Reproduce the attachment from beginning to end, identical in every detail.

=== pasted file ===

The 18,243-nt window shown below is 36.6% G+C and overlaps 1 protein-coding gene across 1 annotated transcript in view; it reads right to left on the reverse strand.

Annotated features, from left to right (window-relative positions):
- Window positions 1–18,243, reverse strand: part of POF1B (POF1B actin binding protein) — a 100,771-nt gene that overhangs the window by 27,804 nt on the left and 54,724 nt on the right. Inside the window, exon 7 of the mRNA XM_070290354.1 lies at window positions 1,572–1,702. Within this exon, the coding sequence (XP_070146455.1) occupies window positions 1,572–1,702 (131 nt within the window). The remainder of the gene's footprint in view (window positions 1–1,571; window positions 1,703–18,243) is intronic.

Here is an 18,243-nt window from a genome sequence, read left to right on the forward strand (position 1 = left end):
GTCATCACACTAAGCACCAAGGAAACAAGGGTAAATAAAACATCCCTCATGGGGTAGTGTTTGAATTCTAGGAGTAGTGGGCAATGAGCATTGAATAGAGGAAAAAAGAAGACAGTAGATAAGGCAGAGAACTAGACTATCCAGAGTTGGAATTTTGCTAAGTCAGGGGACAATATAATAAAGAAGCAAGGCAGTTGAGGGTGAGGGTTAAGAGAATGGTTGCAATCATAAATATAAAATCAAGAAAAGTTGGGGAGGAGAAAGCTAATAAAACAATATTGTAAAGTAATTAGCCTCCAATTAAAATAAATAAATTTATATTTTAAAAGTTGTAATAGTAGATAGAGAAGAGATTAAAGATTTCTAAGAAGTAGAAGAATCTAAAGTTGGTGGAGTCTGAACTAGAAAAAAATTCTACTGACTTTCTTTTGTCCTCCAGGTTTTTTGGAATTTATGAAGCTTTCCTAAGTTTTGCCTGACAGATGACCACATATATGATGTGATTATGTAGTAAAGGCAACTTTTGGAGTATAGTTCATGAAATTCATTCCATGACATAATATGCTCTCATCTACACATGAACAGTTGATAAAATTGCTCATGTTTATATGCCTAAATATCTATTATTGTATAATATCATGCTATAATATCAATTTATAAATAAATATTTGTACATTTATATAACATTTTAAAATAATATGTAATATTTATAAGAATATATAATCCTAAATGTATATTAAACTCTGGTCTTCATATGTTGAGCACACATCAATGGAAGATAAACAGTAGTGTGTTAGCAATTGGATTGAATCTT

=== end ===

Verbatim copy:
The 18,243-nt window shown below is 36.6% G+C and overlaps 1 protein-coding gene across 1 annotated transcript in view; it reads right to left on the reverse strand.

Annotated features, from left to right (window-relative positions):
- Window positions 1–18,243, reverse strand: part of POF1B (POF1B actin binding protein) — a 100,771-nt gene that overhangs the window by 27,804 nt on the left and 54,724 nt on the right. Inside the window, exon 7 of the mRNA XM_070290354.1 lies at window positions 1,572–1,702. Within this exon, the coding sequence (XP_070146455.1) occupies window positions 1,572–1,702 (131 nt within the window). The remainder of the gene's footprint in view (window positions 1–1,571; window positions 1,703–18,243) is intronic.

Here is an 18,243-nt window from a genome sequence, read left to right on the forward strand (position 1 = left end):
GTCATCACACTAAGCACCAAGGAAACAAGGGTAAATAAAACATCCCTCATGGGGTAGTGTTTGAATTCTAGGAGTAGTGGGCAATGAGCATTGAATAGAGGAAAAAAGAAGACAGTAGATAAGGCAGAGAACTAGACTATCCAGAGTTGGAATTTTGCTAAGTCAGGGGACAATATAATAAAGAAGCAAGGCAGTTGAGGGTGAGGGTTAAGAGAATGGTTGCAATCATAAATATAAAATCAAGAAAAGTTGGGGAGGAGAAAGCTAATAAAACAATATTGTAAAGTAATTAGCCTCCAATTAAAATAAATAAATTTATATTTTAAAAGTTGTAATAGTAGATAGAGAAGAGATTAAAGATTTCTAAGAAGTAGAAGAATCTAAAGTTGGTGGAGTCTGAACTAGAAAAAAATTCTACTGACTTTCTTTTGTCCTCCAGGTTTTTTGGAATTTATGAAGCTTTCCTAAGTTTTGCCTGACAGATGACCACATATATGATGTGATTATGTAGTAAAGGCAACTTTTGGAGTATAGTTCATGAAATTCATTCCATGACATAATATGCTCTCATCTACACATGAACAGTTGATAAAATTGCTCATGTTTATATGCCTAAATATCTATTATTGTATAATATCATGCTATAATATCAATTTATAAATAAATATTTGTACATTTATATAACATTTTAAAATAATATGTAATATTTATAAGAATATATAATCCTAAATGTATATTAAACTCTGGTCTTCATATGTTGAGCACACATCAATGGAAGATAAACAGTAGTGTGTTAGCAATTGGATTGAATCTT